History of Western Theatre: 17th Century to Now/Russian Pre-WWII
Anton Chekhov (1860-1904) continued his masterly plays from the previous century with "Три сестры" (The three sisters, 1901) and "Вишнёвый сад" (The cherry orchard, 1904).
“The three sisters” is a “drama of everyday trivialities” and “suppressed pathos” (Lamm, 1952 p 210). Andrey “holds a position in which his position is meaningless”, Masha “once an accomplished pianist now has forgotten to play”, and Tchebutikin “has forgotten his medical training” (Brustein (1964). Masha and Vershinin express their cultural affinities by his humming a tune which she continues, akin to Congreve’s “The way of the world” (1700) where Millimant completes Mirabel's verse by Waller.
Goldman summarizes the “The cherry orchard” in this way. "Mme. Ranevskya, the owner of the cherry orchard, an estate celebrated far and wide for its beauty and historic traditions, is deeply attached to the family place. She loves it for its romanticism: nightingales sing in the orchard, accompanying the wooing of lovers. She is devoted to it because of the memory of her ancestors and because of the many tender ties which bind her to the orchard. The same feeling and reverence is entertained by her brother Leonid Gaiev. They are expressed in the Ode to an Old Family Cupboard:
Gaiev. Beloved and venerable cupboard; honor and glory to your existence, which for more than a hundred years has been directed to the noble ideals of justice and virtue. Your silent summons to profitable labor has never weakened in all these hundred years. You have upheld the courage of succeeding generations of human kind; you have upheld faith in a better future and cherished in us ideals of goodness and social consciousness.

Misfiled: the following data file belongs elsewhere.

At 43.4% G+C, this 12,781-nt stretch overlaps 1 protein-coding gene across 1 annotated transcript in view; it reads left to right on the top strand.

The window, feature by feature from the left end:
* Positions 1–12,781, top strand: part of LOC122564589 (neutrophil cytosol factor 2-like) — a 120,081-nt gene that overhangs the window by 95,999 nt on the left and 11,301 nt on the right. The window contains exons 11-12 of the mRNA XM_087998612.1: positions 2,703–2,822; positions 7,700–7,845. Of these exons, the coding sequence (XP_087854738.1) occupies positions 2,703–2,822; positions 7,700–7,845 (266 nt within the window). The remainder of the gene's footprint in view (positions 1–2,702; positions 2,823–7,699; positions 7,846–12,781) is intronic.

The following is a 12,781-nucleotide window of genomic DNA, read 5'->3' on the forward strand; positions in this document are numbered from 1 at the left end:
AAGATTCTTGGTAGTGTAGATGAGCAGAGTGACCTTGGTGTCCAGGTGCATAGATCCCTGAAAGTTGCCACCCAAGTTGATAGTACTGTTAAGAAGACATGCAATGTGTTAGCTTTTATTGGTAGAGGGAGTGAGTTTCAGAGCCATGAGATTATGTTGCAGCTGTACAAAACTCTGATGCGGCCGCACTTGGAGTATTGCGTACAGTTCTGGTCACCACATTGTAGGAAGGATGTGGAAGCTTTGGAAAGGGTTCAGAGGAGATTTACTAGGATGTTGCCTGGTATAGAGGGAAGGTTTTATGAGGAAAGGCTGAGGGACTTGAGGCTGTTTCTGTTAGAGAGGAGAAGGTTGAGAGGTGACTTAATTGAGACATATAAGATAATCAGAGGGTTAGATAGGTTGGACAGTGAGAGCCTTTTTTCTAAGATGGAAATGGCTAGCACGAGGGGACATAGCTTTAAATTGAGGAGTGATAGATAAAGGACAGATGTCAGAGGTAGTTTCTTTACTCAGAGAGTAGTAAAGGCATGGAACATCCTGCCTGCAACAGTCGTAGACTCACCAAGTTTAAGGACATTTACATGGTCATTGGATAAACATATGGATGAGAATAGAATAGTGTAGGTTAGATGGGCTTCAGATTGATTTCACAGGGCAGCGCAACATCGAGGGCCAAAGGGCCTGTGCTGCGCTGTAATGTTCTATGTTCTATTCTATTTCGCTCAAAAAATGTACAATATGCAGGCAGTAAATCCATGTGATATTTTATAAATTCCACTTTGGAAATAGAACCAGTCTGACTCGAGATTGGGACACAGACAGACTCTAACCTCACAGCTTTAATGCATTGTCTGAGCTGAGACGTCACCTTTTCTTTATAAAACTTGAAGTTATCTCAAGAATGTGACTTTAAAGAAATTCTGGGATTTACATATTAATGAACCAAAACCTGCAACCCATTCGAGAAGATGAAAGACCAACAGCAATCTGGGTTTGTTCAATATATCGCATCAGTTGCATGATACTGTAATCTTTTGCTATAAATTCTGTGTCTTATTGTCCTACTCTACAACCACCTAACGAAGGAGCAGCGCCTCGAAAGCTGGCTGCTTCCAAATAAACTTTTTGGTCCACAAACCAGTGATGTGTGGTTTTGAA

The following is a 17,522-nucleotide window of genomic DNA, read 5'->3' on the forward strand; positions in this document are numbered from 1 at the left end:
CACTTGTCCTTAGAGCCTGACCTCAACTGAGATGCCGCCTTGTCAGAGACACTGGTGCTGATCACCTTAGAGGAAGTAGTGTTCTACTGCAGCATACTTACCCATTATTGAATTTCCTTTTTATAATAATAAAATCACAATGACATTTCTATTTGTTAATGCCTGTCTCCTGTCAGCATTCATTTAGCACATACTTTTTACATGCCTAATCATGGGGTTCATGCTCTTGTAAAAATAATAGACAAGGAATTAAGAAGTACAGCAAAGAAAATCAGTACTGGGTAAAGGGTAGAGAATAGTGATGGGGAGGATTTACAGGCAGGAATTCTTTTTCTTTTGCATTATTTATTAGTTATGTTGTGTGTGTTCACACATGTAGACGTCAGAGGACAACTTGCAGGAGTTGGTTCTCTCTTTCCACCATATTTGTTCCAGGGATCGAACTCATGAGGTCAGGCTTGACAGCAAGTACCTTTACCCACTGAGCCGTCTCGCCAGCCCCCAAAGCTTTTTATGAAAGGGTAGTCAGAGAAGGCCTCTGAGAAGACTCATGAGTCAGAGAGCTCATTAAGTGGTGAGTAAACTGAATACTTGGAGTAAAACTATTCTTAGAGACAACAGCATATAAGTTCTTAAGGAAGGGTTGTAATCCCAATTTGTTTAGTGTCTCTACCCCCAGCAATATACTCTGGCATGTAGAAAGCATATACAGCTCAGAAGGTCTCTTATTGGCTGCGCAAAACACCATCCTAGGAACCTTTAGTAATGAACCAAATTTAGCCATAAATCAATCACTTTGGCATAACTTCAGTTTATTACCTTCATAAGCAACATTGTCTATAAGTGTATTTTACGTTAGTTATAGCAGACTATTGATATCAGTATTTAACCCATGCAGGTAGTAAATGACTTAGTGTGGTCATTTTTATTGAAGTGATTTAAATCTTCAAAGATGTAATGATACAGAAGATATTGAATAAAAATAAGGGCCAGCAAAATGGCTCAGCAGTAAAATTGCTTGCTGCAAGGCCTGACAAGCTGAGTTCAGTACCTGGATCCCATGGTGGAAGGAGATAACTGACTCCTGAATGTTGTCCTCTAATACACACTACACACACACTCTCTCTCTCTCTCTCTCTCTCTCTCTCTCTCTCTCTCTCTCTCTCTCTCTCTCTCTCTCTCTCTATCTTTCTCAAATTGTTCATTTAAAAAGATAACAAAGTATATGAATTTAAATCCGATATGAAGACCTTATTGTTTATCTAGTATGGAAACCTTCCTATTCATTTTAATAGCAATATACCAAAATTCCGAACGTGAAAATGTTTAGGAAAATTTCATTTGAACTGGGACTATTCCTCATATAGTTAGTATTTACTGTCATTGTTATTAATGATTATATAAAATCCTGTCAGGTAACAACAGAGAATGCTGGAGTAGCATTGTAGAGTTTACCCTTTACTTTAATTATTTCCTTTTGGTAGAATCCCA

But the social consciousness of Gaiev and of his sister is of a paternal nature: the attitude of the aristocracy toward its serfs. It is a paternalism that takes no account of the freedom and happiness of the people, the romanticism of a dying class."
Pishtchik discovers white clay on his property, not enough to save the estate. Thus, the unexpected happy event has no dramatic impact on the outcome, loss of the family estate. Brustein (1964) points out parallels between “The cherry orchard” and Boucicault’s “The octoroon" (1859) where the ”indigent buffoon”, Pishtchik, takes the place of the “humorous friend”, Salem Scudder, the irresponsible Lyuba Ranenevsky takes the place of the innocent victim, Mrs Peyton, and the warm-hearted Lopahin takes the place of the evil McCloskey and where the property is lost, not saved, the reverse situation of melodrama. The despoiler, Lopahin, seems the only one composed of “energy, purpose, and dedication". Characters have different relations with time: Lopakhin has a precise notion of it, Lyuba wants it to stand still, Trofimov wants to turn the clock forward to the future, Firs wants to turn the clock back to the past (Reed, 1977). Sayer (1922) is struck by the melancholy of the ending: "When Gaev and his sister linger behind all the rest and seem unable to tear themselves away from the walls and the floors that have been home, then human affection for inanimate objects which have been hallowed by human associations reaches perhaps its most eloquent moment in all literature. The glimpse of tragedy only a glimpse, for more of it would be unbearable -comes at the very end when old Firs, the butler, forgotten and left behind with the walls and the floors, totters into the room, only to find the doors locked and the windows barred. And so he draws himself up into a great black chair and breathes his last." (p 55-56)
"The three sisters"
Time: 1900s. Place: Russia.